Triggers: How they impact your life and how to deal with them

A trigger is something that sets off a memory. A trigger can actually or subliminally transport the person back to the original event he or she experienced.

Edvard Munch,
Edvard Munch, "The Scream." (Via Wikipedia)

WASHINGTON, July 3, 2015 – For better or ill, “triggers” have been very much in the news lately. But what, exactly, is a “trigger?”

A trigger is something that sets off a memory. A trigger can actually or subliminally transport the person back to the original event he or she experienced.

Cover image for "Triggers: Creating Behavior That Lasts. Becoming the Person You Want to Be" by Marshall Goldsmith with Mark Reiter.
Cover image for “Triggers: Creating Behavior That Lasts. Becoming the Person You Want to Be” by Marshall Goldsmith with Mark Reiter. Goldsmith’s book explains how to achieve change in our lives, make it stick, and become the person we’ve always wanted to be.

Triggers are very personal. Different things trigger different people. People may consciously avoid situations and stimuli that can trigger a flashback, as some triggers are highly negative and can present with an emotional intensity similar to that experienced during the original event.

An individual’s triggers are activated through one or more of the five senses: seeing, touching, hearing, smelling and tasting.

Giving that repeated negative memories can severely interfere with our lives, controlling negative triggers thus becomes extremely important for individuals who experience the resulting negative flashbacks.

Ask yourself:

  • What makes you tick and what ticks you off?
  • How do you recover quickly from a triggered state?
  • When you are emotionally charged, do you get aggressive or do you become passive?

People’s reactions to actual events and recollected memories are unique. They can range from a co-worker disregarding our input to a conversation to a spouse leaving a mess in the kitchen to a child talking back to us.

A negative, emotional reaction set off by a trigger can result in an action or reaction to the connected emotion without the mindful intent to do so. When this happens it’s not so much that we’re a person with that emotion. It is more like we are that emotion with a little bit of person involved.

When we are triggered, our ability to respond to a situation can be compromised because we are being overwhelmed by the resulting recollection or emotion. The usual result is that we just live through the reaction.

This situation is much like when your doctor checks your knee reflexes. When the hammer strikes, your leg reflexively jerks upward. This is pure reaction. Much in the same way, when we are emotionally triggered, our actions and words can come from an unconscious place, a level of consciousness far below that of conscious consideration.

Think about driving your car. What reaction do you have when you are cut off? At the very least, it’s not positive. But for some, it could be much worse.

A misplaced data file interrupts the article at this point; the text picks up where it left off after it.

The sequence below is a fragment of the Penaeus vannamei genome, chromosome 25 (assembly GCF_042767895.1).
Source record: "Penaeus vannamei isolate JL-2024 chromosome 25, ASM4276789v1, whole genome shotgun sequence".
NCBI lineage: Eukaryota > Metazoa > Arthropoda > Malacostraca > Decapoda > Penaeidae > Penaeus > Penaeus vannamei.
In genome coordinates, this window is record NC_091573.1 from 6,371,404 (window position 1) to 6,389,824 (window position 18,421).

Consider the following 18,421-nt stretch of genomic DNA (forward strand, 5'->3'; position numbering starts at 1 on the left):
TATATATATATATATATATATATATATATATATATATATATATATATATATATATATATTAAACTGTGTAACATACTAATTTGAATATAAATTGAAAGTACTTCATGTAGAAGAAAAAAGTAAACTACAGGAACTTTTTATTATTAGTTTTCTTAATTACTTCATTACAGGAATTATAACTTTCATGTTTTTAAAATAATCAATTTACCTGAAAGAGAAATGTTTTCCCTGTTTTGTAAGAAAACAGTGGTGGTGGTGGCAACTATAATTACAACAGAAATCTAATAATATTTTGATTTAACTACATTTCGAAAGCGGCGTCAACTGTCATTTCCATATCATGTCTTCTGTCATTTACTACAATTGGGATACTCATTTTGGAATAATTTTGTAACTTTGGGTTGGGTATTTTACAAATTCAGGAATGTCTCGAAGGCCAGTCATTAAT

There are too many emotionally triggered people acting out extremely reactive behavior during episodes of road rage. Some choose to retaliate for being cut off, leaning out of their cars screaming. Others go way too far by getting out of their cars to fight. The act of putting their personal safety in jeopardy is nothing but pure reaction to being emotionally triggered.

If the same person were to consider his or her actions rationally rather than automatically react, we would see a tremendous altering of the acted out behavior. That is because the decision about how to act would come from a conscious place, rather than from a dark, constricted, reactive level of unconsciousness.

Some triggers can cause physical changes in us. Muscles can twitch, blood vessels can constrict, the heart can beat faster, and for some, everything can become black and white. Our focus can go from sharp to hazy, communication and listening skills can go south, and our productivity can decrease.

When we are stressed, a deluge of hormones are released that can put us into the fight or flight response. Knowing what our triggers are can help us control our reactions.

The benefits of identifying our triggers and mastering them can help reduce stress, improve our focus and communication with individuals and teams and shorten our recovery time.

Something as simple as simply being aware can be the “safety switch” that can stop negative emotions from firing off uncontrollably. With repetition, time and mindfulness you can disarm a given trigger entirely.

Practicing awareness can reduce your virtually autonomic reaction to emotional triggers until the associated negative, depleting reactions no longer occur.

Triggers can flood through an individual to such an extent that the past seems just as real as the present. Being fully and consciously present in the here and now, however, is key to noticing that the “here and now” isn’t the same as the “there and then” when the event actually took place.

Wishing a happy and safe Independence Day holiday weekend to all.

For more Information Contact:

Susan Commander Samakow, PCC, CPCC
Certified Business, Life & Leadership Coach
Focusing on Confidence & Resilience Strategies, Life & Career Transition, & Business & Leadership
Certified Mediator         [email protected]

Twitter: @SelfTalkCoach

301-706-7226 & 703-574-0039!/susan.samakow

Ask Susan about the Stress Reducing techniques she teaches: EFT (Tapping) and Breathing Exercises.

“Triggers: Creating Behavior That Lasts. Becoming the Person You Want to Be,” by Marshall Goldsmith with Mark Reiter can be purchased by visiting


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